Your question doesn't go into much detail about the requirements about how agility influences your attack order, but I assume that you meant one of these two:

- If one unit has higher agility than another, it
**always** attacks first.
- If one unit has higher agility than another, it
**usually** attacks first.

If the first of these is true (units with higher agility always attack first), then what you're looking for is a way of permuting the array subject to the restriction that units with higher agility always end up before units of lower agility, but with everything else done randomly. One way to do this is as follows:

- If you have N units, assign the numbers 1 ... N to the units at random. Don't assign the same number twice.
- Sort the units into ascending order as follows:
- Any unit with higher agility than another unit comes first.
- Of two untis that are tied, whichever has the higher random number comes first.

You can show that this approach will arrange the units so that all units of a certain agility are randomly permuted relative to one another, but always come before lower-agility units. This takes time O(n log n) and can be done using `Collections.sort`

, `Collections.shuffle`

, and an appropriate `Comparator`

.

If, on the other hand, you want the ordering to be random but **influenced** by the agility, you may want to think about using some sort of random distribution that can be controlled by some parameter. For example, you might assign each unit a priority drawn from a normal distribution whose mean is the agility and whose standard deviation is some reasonably large number (say, 20). This would mean that units with more agility are more likely to move before units with less agility, though there is a large amount of randomness. The advantage of this approach is that by tweaking the underlying distribution and its parameters (mean and variance in the case of a normal distribution), you can fine-tune to what extent the agility measure factors in.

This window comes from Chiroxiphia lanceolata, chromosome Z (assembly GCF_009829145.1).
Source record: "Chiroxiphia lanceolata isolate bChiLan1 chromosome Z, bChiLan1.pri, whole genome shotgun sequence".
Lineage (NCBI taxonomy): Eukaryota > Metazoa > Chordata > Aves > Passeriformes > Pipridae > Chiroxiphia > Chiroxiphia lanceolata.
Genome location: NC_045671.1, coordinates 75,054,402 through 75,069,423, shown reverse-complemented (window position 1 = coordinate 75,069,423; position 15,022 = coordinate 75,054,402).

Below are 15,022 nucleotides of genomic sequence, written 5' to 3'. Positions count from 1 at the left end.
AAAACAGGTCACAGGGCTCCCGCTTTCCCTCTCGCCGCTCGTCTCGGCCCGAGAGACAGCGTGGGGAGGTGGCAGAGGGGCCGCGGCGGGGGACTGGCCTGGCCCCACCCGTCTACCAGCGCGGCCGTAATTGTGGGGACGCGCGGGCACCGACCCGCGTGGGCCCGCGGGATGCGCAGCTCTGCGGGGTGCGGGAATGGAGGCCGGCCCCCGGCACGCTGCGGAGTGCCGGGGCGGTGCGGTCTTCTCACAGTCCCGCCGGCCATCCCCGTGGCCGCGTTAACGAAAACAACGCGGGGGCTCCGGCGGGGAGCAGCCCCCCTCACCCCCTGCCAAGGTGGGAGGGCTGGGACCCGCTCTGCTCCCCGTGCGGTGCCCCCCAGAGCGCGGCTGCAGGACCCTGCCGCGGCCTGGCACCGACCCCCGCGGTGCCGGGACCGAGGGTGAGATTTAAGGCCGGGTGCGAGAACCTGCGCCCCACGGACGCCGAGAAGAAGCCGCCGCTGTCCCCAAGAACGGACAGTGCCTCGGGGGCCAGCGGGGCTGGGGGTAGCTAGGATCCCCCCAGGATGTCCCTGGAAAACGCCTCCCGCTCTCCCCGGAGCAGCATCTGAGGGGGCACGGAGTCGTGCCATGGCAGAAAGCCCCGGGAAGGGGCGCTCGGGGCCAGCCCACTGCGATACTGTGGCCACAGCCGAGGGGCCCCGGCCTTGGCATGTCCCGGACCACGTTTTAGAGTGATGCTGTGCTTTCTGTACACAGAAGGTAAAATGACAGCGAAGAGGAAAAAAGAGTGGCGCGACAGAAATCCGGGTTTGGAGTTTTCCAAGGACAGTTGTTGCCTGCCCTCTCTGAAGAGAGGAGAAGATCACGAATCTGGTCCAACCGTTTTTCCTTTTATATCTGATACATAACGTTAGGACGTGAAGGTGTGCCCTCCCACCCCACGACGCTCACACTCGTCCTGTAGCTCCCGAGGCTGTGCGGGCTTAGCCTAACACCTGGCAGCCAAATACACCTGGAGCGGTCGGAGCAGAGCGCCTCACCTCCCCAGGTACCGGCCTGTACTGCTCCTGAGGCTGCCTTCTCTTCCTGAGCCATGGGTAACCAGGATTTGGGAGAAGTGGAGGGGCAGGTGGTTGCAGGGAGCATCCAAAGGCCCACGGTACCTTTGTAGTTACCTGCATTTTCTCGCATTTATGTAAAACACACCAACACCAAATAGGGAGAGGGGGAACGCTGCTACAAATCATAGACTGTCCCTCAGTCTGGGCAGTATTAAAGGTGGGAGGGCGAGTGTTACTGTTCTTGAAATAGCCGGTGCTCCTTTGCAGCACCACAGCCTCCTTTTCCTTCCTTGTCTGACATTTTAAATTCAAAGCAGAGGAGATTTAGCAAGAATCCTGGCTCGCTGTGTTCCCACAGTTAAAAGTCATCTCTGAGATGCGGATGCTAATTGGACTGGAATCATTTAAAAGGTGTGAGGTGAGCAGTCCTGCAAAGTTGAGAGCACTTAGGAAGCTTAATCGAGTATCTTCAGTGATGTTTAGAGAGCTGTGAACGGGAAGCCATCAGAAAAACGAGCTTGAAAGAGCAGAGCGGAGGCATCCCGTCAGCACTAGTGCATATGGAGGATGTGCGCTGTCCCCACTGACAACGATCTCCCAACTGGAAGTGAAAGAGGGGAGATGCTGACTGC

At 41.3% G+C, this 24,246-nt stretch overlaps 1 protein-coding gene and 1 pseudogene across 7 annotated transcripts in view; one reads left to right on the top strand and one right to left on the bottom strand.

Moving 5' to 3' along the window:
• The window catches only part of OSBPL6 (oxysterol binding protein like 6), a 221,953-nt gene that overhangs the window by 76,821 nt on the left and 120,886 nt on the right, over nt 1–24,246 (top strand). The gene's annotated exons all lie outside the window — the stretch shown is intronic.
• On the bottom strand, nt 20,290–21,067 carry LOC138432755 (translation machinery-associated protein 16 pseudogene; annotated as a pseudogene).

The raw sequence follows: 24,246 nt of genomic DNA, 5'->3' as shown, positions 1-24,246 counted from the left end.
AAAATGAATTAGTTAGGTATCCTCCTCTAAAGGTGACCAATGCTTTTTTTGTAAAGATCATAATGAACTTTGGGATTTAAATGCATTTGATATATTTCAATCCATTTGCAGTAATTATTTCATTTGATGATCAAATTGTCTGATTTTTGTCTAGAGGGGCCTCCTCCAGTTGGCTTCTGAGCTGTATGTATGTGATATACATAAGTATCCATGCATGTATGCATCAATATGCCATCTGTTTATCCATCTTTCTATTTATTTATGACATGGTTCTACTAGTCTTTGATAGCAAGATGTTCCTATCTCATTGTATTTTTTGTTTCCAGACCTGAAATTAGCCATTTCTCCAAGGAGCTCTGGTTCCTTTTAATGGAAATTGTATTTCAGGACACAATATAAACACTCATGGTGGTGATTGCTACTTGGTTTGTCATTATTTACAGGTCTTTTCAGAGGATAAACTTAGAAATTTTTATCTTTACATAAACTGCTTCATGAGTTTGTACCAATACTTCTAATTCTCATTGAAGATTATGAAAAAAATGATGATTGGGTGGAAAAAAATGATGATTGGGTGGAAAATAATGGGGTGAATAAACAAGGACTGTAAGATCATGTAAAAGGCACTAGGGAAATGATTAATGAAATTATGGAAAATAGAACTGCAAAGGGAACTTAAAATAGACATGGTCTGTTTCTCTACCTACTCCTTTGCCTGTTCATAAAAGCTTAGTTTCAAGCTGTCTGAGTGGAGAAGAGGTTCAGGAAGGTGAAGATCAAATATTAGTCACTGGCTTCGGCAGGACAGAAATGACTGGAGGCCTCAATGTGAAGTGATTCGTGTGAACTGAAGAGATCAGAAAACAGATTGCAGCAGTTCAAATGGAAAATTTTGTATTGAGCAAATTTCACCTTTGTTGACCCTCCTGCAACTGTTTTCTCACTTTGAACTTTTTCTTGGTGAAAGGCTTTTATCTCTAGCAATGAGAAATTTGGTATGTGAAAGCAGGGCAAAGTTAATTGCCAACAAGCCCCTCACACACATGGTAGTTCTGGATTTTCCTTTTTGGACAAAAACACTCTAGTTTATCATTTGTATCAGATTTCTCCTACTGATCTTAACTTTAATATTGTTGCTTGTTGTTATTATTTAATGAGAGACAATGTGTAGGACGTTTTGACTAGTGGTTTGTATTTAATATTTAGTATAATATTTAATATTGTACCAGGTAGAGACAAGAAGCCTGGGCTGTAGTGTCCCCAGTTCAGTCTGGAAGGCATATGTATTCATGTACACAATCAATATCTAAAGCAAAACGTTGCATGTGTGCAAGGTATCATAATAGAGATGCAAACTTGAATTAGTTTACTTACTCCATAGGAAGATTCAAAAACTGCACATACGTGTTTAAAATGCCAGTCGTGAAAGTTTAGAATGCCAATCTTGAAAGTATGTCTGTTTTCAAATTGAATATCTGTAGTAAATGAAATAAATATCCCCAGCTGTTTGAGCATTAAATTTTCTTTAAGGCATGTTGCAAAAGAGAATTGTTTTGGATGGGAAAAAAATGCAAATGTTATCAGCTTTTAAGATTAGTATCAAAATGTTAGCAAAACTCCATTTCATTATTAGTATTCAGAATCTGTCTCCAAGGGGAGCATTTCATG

As an example of a very simple approach, you might model unit speed as

priority = e^{(agility / 100) + random(1, 2)}

Here, the more agility you have, the greater that your priority is. Increasing the amount of randomness changes the extent to which agility matters. Of course, this might be a bit skewed because each marginal increase in agility has more meaning, so you may want to replace the exponential with something like a logistic function.

Hope this helps!